Wednesday April 18, 2018
In the 1970s when the world was young, Valerie Singleton, John Noakes and Peter Purves were the stars of Blue Peter, and when kipper ties were still in the vanguard of fashion, cars such as the Fiat 132 occupied that strange middle-ground between the Cortina and the Granada markets.
Fiat introduced the 132 in May 1972 and it would not only act as a replacement for the highly respected 125, but also bridge the gap between the forthcoming 131, which was due to be launched in 1974, and the 130 saloon. Turin had not offered a model in this ‘executive’ sector of the market since the demise of the 1800/2300 in 1968, and the 132 certainly looked smart enough for the corporate world. There was a choice of 1.6 litre and 1.8 litre DOHC power plants, the option of a fifth gear and a nicely trimmed cabin that resembled the office of a go-ahead firm of chartered accountants. One vintage detail was that the list of fittings included a hand throttle.
Unfortunately, the early models suffered from criticism of their road manners, an issue that Fiat worked to rectify. In June 1973 the often-acerbic Car magazine evaluated a 132 against two equally fascinating “Euro Boxes”, the Volkswagen K70 (the first VW with front-wheel drive) and the Series D Opel Rekord. Their conclusions were not entirely glowing – ‘the steering is too heavy', ‘the driving position is positively awful’ and ‘the handling is weird’ - but they did praise the ride, the engine and the Fiat’s ability as a motorway cruiser.
The last-mentioned probably represented its primary appeal to its intended customer base as anyone who wanted a high-performance five-seater would have opted for an Alfa Romeo, Audi, BMW or Triumph. In the UK its main rivals were the Wolseley Six "Landcrab", the Vauxhall FE Victor 2300, the Chrysler 2-Litre or such Japanese imports as the Datsun 240K Skyline or the Toyota Corona. All vehicles that positively exuded ‘managerial status’ in the company car park – and had sufficient power to make that sales conference in Croydon on time. There was a facelift in 1974, and Motor Sport thought that the 132 was ‘a car with a dual personality’ and as a ‘sporting saloon and well contrived family coach combined, it merits attention’.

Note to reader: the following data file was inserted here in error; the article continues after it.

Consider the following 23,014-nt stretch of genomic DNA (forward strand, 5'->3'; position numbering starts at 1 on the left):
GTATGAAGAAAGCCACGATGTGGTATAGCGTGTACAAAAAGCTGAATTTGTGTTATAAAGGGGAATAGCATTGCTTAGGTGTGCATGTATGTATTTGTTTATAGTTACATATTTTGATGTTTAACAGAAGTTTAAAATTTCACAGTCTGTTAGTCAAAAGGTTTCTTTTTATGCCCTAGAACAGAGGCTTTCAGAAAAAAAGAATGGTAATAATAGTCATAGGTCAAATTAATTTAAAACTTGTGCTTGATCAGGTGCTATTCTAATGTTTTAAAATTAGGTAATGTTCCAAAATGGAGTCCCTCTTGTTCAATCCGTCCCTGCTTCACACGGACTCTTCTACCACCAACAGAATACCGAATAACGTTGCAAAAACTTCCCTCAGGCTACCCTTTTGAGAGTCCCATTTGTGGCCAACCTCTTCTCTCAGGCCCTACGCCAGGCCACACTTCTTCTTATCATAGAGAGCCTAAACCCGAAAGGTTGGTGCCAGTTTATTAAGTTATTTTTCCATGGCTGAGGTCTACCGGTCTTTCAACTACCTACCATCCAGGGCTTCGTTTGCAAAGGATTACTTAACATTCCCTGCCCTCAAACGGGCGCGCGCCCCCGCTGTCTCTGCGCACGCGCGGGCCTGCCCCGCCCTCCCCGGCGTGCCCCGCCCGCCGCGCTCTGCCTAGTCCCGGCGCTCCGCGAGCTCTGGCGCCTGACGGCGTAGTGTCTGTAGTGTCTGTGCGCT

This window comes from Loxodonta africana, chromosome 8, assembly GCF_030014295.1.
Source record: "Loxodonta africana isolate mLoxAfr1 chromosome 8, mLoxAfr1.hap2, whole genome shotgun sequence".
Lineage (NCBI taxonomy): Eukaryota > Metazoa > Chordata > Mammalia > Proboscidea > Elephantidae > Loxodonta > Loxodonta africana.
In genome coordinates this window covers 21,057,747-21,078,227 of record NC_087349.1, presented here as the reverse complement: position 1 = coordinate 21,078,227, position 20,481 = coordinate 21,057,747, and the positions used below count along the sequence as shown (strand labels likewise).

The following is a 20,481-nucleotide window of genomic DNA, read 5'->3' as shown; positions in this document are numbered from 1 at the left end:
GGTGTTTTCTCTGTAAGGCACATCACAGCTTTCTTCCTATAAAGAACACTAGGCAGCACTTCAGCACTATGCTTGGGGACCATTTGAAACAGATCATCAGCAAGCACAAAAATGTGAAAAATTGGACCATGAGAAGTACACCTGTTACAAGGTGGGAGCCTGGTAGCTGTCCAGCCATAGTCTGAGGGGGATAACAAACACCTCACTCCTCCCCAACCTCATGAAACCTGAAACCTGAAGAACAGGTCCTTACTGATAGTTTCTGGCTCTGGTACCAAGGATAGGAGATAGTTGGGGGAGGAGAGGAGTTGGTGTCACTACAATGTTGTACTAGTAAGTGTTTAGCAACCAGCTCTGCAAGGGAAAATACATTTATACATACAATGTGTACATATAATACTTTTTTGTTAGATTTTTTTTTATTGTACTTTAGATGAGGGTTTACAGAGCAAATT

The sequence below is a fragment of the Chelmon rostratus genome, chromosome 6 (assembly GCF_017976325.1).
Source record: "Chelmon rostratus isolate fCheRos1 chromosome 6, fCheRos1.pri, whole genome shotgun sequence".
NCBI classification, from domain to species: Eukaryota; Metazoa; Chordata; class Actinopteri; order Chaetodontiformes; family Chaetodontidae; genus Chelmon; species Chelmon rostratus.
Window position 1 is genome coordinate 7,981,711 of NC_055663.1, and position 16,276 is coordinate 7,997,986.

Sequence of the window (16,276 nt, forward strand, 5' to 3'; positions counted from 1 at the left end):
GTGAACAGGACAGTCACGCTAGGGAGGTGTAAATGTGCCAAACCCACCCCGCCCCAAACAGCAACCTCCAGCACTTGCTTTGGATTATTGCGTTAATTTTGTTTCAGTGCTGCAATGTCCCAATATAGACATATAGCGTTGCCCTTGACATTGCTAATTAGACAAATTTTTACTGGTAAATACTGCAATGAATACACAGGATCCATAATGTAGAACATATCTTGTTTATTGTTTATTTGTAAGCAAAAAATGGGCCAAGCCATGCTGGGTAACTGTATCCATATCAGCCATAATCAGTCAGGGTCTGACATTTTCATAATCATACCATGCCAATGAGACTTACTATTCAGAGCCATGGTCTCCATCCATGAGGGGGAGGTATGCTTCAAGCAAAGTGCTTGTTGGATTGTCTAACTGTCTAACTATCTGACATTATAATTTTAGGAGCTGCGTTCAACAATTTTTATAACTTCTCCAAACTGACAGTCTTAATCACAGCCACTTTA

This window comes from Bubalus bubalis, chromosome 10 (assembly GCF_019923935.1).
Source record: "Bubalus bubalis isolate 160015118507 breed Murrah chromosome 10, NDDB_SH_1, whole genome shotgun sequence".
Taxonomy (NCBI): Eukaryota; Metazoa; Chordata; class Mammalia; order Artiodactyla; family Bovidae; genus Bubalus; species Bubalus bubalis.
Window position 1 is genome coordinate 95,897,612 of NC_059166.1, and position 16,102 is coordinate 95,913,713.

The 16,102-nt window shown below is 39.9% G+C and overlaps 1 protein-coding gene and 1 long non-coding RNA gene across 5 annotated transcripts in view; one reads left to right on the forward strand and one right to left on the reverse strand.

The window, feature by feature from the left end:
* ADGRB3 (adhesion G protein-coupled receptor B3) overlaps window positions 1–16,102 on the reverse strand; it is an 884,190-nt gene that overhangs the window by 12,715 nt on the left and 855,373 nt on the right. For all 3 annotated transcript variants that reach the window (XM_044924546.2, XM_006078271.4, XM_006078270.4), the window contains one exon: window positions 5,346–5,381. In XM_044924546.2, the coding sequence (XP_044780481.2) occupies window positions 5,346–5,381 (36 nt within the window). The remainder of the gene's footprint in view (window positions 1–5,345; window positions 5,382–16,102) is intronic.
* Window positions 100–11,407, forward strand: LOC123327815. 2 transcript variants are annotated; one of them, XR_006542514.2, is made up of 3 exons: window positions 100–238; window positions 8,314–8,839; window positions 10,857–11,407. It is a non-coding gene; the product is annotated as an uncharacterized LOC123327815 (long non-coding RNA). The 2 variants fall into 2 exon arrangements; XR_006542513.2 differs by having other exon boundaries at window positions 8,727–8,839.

April 1977 marked another upgrade and a new flagship version in the form of the 2000 GLS, with a new 1,995cc engine all-velour trim, translucent sun visors in dark orange, PAS and electric front windows. This was a Fiat as quintessentially ‘Late 1970s Middle Manager' as the menu at your local Berni Inn and, best of all, at a price of just £3,950, it was cheaper than the Ford Cortina 2.0 Ghia Mk. IV. Two years later Fiat offered the limited edition Bellini – ‘in black only with alloy wheels, check upholstery, radio, sun-roof and remote-controlled door mirror. Beautiful, si?’ In other words, it was a 132 that was just right for those suburban poseurs who liked think of themselves as the next Marcello Mastroianni, even if they bore more of a resemblance to Terry Scott.
In late 1981 the 132 was face lifted as the Argenta, with enhanced levels of equipment. Fiat claimed that ‘at the weekend it’s a sports car’, which was hyperbole to say the least and the new frontal treatment did not quite mask the now-dated lines. However, the supercharged VX model certainly did not lack for technical interest, according to this Italian television commercial, all versions were ideal for chain-smokers - . British drivers were told that a ‘luxury car doesn’t have to be boring’ and nor did it have to be predictable. Indeed, if you or your fleet buyer ordered an Argenta, you stood a very good chance of driving the only example in your town.
The Croma replaced the Argenta in 1985 and 33 years later the sighting of one of these fine Fiats, or its 132 predecessor, is the cause of much excitement for those of us who appreciate offbeat saloons. On a personal note when a family member took delivery of an 1800ES, I had never experienced such motoring decadence. The younger me saw that metallic gold Fiat with alloy wheels struck as an entrée to a world of glamour, high living and wearing sunglasses to visit the local VG Stores. And that is why I still crave a 132 today.